Manure and Compost

Published Feb 10, 2001

In the last five years, swine hoophouses have sprung up all over the state. Those deep-bedded systems use a tremendous amount of crop residue. When the hoophouse is cleaned out, the mixture of bedding and manure contains a great deal of carbon compared to nitrogen. If the material is applied directly to the field, that carbon can temporarily tie up nitrogen, competing with crops for that nutrient. Composting reduces the carbon-to-nitrogen ratio, but composting is time consuming. What is the most practical means of handling the material coming out of the hoophouses?

PFI is participating in a study to find answers. ISU scientists Cindy Cambardella, Matt Liebman, and Tom Richard have a grant from the Leopold Center, and their research includes on-farm collaboration. Six PFI cooperators took part in the study in 2000.┬áVic and Cindy Madsen, Audubon, saw no yield benefit from applying composted hoop manure to soybeans. Dave and Becky Struthers, Collins, spring-applied hoophouse manure/bedding and produced a significant yield increase in corn. Dave noticed some unevenness in the stand with manure, but it didn’t keep the crop from enjoying a “strong benefit.” Colin and Carla Wilson and Dan and Lorna Wilson, Paullina, achieved a significant corn yield increase by applying composted hoophouse manure. Both Struthers and Wilson applied additional N to the crop that should have satisfied most of its nitrogen requirement.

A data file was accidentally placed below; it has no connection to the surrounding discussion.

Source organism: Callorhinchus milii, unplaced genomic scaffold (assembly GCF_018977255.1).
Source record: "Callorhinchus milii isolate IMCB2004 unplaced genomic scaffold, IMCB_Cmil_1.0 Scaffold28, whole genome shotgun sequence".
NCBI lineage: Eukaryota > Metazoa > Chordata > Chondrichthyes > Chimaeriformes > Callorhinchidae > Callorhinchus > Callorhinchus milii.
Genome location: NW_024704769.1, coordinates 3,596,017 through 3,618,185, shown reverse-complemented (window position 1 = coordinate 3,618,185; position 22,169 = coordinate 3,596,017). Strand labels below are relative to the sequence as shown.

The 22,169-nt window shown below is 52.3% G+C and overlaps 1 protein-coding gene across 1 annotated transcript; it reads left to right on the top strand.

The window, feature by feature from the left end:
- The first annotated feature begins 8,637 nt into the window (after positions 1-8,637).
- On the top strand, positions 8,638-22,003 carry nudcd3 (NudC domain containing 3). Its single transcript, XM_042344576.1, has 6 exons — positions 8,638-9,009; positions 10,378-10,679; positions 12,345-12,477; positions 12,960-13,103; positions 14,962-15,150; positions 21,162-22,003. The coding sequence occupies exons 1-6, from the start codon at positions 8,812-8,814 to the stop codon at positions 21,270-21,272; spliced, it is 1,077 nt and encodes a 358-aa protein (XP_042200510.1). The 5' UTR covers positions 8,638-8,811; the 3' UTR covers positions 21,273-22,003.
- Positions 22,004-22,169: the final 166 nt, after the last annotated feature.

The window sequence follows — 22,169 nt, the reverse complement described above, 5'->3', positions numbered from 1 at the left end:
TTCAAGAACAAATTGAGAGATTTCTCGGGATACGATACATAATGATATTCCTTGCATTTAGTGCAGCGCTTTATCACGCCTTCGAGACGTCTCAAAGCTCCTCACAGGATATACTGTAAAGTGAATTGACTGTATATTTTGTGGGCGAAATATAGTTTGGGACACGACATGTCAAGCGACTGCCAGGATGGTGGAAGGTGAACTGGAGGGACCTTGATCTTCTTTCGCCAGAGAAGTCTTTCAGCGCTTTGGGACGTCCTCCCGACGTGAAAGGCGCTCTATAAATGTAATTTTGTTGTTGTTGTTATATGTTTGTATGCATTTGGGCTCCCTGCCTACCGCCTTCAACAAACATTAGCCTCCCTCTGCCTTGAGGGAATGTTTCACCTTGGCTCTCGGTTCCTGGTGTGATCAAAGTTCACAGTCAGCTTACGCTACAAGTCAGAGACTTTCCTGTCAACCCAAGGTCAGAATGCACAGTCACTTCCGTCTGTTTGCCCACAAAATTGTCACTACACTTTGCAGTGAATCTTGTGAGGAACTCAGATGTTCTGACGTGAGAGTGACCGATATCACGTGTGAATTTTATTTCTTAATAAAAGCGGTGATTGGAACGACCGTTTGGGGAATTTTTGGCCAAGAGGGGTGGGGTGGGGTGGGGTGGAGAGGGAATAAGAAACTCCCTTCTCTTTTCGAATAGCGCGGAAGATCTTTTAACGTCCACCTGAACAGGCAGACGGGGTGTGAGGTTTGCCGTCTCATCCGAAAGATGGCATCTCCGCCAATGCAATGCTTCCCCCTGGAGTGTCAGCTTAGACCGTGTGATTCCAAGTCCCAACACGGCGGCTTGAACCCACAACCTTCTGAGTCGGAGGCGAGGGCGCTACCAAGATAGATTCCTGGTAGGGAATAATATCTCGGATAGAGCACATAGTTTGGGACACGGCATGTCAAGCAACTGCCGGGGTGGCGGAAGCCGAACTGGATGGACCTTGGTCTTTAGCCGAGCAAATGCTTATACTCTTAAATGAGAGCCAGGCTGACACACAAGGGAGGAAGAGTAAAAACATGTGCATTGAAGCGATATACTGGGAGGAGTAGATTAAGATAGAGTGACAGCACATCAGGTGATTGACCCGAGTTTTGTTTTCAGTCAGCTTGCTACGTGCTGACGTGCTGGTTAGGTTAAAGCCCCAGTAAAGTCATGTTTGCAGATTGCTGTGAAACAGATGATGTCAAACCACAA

Tom and Irene Frantzen, Alta Vista, compared a fall and a spring application of composted hoophouse manure. Both treatments yielded significantly better than the control treatment, which received no compost or fertilizer. Wayne and Ruth Fredericks, Osage, fall-applied fresh and composted hoophouse manure. Both those treatments and a check treatment also received 135+17+150 lbs per acre of purchased fertilizer nutrients the following spring. They saw no difference in corn yields among these three treatments. Paul and Karen Mugge, Sutherland, carried out the same trial, and they also saw no yield differences. Paul did observe that the stalk quality appeared better in the control treatment. As this study continues, the ISU researchers intend to combine the on-farm data with results from a university experiment farm in order to determine the best ways to use hoophouse manure. They will also work with cooperators to develop a more precise picture of handling and composting labor requirements, so in future PFI reports the manure and compost will show different costs.